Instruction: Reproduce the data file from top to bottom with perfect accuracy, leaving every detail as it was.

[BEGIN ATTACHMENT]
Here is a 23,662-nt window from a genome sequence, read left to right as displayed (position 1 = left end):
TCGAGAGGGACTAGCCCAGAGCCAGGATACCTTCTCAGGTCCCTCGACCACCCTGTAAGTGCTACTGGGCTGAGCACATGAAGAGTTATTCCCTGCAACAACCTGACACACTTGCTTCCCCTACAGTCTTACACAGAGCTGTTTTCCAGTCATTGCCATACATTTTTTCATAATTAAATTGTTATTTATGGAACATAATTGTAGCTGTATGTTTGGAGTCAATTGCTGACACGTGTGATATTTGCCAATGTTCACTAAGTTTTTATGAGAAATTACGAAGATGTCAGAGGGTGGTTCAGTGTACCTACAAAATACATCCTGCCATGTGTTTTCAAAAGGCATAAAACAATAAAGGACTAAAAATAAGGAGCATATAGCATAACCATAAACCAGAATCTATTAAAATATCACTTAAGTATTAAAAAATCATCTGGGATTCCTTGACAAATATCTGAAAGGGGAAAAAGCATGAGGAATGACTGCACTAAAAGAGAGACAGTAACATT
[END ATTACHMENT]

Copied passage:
Here is a 23,662-nt window from a genome sequence, read left to right as displayed (position 1 = left end):
TCGAGAGGGACTAGCCCAGAGCCAGGATACCTTCTCAGGTCCCTCGACCACCCTGTAAGTGCTACTGGGCTGAGCACATGAAGAGTTATTCCCTGCAACAACCTGACACACTTGCTTCCCCTACAGTCTTACACAGAGCTGTTTTCCAGTCATTGCCATACATTTTTTCATAATTAAATTGTTATTTATGGAACATAATTGTAGCTGTATGTTTGGAGTCAATTGCTGACACGTGTGATATTTGCCAATGTTCACTAAGTTTTTATGAGAAATTACGAAGATGTCAGAGGGTGGTTCAGTGTACCTACAAAATACATCCTGCCATGTGTTTTCAAAAGGCATAAAACAATAAAGGACTAAAAATAAGGAGCATATAGCATAACCATAAACCAGAATCTATTAAAATATCACTTAAGTATTAAAAAATCATCTGGGATTCCTTGACAAATATCTGAAAGGGGAAAAAGCATGAGGAATGACTGCACTAAAAGAGAGACAGTAACATT